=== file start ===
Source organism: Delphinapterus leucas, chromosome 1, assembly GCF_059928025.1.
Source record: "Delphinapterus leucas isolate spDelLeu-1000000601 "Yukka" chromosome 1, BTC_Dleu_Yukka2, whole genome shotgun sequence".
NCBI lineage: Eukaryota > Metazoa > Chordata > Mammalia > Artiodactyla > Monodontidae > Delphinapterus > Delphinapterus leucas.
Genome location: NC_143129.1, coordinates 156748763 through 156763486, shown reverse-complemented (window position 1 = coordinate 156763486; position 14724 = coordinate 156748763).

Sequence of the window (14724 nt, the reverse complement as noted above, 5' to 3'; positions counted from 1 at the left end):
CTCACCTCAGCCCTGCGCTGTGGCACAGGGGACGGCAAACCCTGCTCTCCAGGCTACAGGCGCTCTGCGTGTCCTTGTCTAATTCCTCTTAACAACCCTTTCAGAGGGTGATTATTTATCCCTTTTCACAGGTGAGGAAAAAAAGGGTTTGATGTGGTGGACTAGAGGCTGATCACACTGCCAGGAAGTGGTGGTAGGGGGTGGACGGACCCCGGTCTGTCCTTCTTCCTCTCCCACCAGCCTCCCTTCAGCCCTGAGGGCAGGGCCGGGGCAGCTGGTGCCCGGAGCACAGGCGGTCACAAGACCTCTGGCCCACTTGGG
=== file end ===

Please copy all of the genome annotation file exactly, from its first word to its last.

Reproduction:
Source organism: Delphinapterus leucas, chromosome 1, assembly GCF_059928025.1.
Source record: "Delphinapterus leucas isolate spDelLeu-1000000601 "Yukka" chromosome 1, BTC_Dleu_Yukka2, whole genome shotgun sequence".
NCBI lineage: Eukaryota > Metazoa > Chordata > Mammalia > Artiodactyla > Monodontidae > Delphinapterus > Delphinapterus leucas.
Genome location: NC_143129.1, coordinates 156748763 through 156763486, shown reverse-complemented (window position 1 = coordinate 156763486; position 14724 = coordinate 156748763).

Sequence of the window (14724 nt, the reverse complement as noted above, 5' to 3'; positions counted from 1 at the left end):
CTCACCTCAGCCCTGCGCTGTGGCACAGGGGACGGCAAACCCTGCTCTCCAGGCTACAGGCGCTCTGCGTGTCCTTGTCTAATTCCTCTTAACAACCCTTTCAGAGGGTGATTATTTATCCCTTTTCACAGGTGAGGAAAAAAAGGGTTTGATGTGGTGGACTAGAGGCTGATCACACTGCCAGGAAGTGGTGGTAGGGGGTGGACGGACCCCGGTCTGTCCTTCTTCCTCTCCCACCAGCCTCCCTTCAGCCCTGAGGGCAGGGCCGGGGCAGCTGGTGCCCGGAGCACAGGCGGTCACAAGACCTCTGGCCCACTTGGG